Recommendation 2: Finalize, disseminate, and implement the Small Business Review Form to facilitate FAR compliance related to small business participation.
We concur with this recommendation, while noting that progress has been made since the audit was conducted. The Office of Procurement has approved and released a small business policy with a supplemental small business review form. The policy standardizes the usage of the review form to ensure coordination with the small business specialist and consideration of small businesses during acquisition planning. Since the inception of our office, we have considered small business participation in CFPB procurements as a planning priority. This is significant because during the review period for this report, the Bureau had not yet established its Office of Minority and Women Inclusion (OMWI) and did not have another inter-Bureau office advocating for small business participation. As a result, the Office of Procurement established a goal for small business participation to include specific socio-economic categories as defined by the FAR. 36% of contract dollars were awarded to small businesses in fiscal year 2011 and 27% were awarded in fiscal year 2012. We exceeded our goals for women and small disadvantaged (minority owned) businesses in both years.
Recommendation 3: Enhance CFPB Procedures to require documentation from the program official justifying urgent procurement requests.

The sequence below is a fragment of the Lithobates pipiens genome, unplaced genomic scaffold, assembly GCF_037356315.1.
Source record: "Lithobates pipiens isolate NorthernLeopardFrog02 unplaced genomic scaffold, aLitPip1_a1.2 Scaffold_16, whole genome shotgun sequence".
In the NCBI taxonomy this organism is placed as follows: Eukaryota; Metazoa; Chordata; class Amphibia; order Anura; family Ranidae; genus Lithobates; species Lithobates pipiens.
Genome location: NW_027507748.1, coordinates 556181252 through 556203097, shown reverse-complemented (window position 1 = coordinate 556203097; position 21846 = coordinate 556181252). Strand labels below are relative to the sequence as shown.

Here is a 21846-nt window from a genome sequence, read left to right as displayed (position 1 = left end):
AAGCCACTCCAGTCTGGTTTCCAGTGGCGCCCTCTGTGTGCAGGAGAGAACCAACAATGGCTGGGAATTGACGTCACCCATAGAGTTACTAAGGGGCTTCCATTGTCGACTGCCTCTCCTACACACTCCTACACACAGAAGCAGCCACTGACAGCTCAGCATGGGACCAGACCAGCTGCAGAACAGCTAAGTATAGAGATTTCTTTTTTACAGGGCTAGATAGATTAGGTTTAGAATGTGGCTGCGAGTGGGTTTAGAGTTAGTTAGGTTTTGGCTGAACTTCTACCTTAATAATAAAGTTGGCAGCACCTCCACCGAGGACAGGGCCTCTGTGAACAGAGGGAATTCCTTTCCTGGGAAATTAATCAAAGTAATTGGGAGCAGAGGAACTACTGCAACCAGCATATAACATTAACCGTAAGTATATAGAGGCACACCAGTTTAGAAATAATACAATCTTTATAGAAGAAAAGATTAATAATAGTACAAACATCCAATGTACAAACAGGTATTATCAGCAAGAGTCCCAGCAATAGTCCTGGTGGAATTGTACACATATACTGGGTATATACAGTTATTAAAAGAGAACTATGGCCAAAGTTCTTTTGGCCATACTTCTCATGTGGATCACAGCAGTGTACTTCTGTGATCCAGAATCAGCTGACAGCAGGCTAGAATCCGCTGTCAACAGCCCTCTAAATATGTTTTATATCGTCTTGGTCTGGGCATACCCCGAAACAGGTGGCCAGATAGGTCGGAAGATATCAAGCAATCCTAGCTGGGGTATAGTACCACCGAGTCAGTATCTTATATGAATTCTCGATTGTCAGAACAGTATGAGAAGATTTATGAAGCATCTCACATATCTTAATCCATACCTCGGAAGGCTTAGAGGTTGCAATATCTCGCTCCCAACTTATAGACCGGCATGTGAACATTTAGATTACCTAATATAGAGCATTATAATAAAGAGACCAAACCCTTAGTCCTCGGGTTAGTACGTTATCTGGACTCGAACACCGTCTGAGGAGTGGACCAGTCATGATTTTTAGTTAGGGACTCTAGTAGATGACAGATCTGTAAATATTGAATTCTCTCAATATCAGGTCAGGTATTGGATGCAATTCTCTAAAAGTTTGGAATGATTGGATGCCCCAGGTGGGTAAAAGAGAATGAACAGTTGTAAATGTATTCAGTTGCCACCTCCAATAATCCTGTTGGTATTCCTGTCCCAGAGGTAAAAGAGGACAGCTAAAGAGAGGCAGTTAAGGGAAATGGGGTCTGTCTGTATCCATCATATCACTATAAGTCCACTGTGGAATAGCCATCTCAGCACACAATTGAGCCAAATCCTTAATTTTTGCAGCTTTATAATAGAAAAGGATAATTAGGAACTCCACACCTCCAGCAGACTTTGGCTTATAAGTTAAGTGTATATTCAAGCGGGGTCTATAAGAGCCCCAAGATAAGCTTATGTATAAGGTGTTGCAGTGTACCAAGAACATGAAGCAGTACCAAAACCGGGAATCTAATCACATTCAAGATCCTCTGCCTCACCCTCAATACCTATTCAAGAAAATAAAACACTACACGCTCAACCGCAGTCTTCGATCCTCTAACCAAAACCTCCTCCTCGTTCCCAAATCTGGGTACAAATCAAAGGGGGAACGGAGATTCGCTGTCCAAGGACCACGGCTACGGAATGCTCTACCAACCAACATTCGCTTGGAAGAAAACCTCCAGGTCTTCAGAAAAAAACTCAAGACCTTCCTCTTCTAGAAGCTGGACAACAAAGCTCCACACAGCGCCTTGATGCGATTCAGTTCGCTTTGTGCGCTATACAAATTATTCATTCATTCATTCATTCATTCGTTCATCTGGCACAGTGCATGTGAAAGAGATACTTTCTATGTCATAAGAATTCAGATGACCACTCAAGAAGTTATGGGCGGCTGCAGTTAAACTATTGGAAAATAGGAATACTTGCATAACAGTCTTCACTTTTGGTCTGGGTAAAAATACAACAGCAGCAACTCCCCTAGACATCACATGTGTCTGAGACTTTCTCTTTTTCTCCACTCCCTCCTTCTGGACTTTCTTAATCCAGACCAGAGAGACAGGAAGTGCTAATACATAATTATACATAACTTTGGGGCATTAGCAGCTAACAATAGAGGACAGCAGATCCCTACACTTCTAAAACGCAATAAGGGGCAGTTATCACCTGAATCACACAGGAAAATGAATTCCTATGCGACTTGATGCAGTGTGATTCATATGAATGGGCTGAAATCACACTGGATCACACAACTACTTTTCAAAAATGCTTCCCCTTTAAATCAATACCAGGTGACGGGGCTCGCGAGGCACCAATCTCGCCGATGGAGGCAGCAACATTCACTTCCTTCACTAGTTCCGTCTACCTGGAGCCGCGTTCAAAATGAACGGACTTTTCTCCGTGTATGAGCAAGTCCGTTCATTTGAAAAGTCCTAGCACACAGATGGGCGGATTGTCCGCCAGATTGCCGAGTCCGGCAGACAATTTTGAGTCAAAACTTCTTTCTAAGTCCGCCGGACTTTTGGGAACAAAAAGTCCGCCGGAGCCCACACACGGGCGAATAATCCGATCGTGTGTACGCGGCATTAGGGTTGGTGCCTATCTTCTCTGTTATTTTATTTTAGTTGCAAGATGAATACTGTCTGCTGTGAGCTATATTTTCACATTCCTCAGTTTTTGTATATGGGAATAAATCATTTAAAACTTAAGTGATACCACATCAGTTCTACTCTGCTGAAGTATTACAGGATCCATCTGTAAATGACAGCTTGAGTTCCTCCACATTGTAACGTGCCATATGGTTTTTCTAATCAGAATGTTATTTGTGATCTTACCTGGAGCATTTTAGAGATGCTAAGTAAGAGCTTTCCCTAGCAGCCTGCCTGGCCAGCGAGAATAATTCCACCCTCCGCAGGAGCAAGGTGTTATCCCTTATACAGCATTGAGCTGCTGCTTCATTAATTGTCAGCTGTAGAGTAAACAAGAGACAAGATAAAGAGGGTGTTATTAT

We concur with this recommendation. As you note, the review period of your report was during our early implementation stages, which necessitated the need for expedited procurement processes in order to support the emergent and growing needs of the Bureau. We are pleased that you found these expedited awards compliant with the FAR. For the particular contract mentioned, the acquisition plan was not required at the time due to the dollar value, but was completed nonetheless to further outline planning decisions for the file. Also, while some competed actions were expedited through various means, there were no instances of limiting competition to a restricted number of sources per FAR section 6.3. Further, we have made progress in limiting expedited timelines since the audit was conducted. As the Bureau matures and our staffing plan is fully realized, our focus has been applied to enterprise-wide procurement planning across the Bureau. Coordination efforts have been conducted with other Bureau offices in order to ascertain procurement needs well in advance, which are tracked in a pre-award pipeline. This pipeline is now a part of our planning infrastructure and identifies all procurement actions in progress along with planned milestone dates from solicitation release to award. Although we have taken great care in ensuring our procurement processes (to include expedited awards) are in conformance with the FAR, our pipeline infrastructure puts us in even a better position to plan and solicit for procurement actions without the use of expedited timelines. Nonetheless, we will also institute an "Expedited Need" request form, which will be reviewed for approval by the Office of Procurement. The form will require justification of expedited processing times when such a case exists.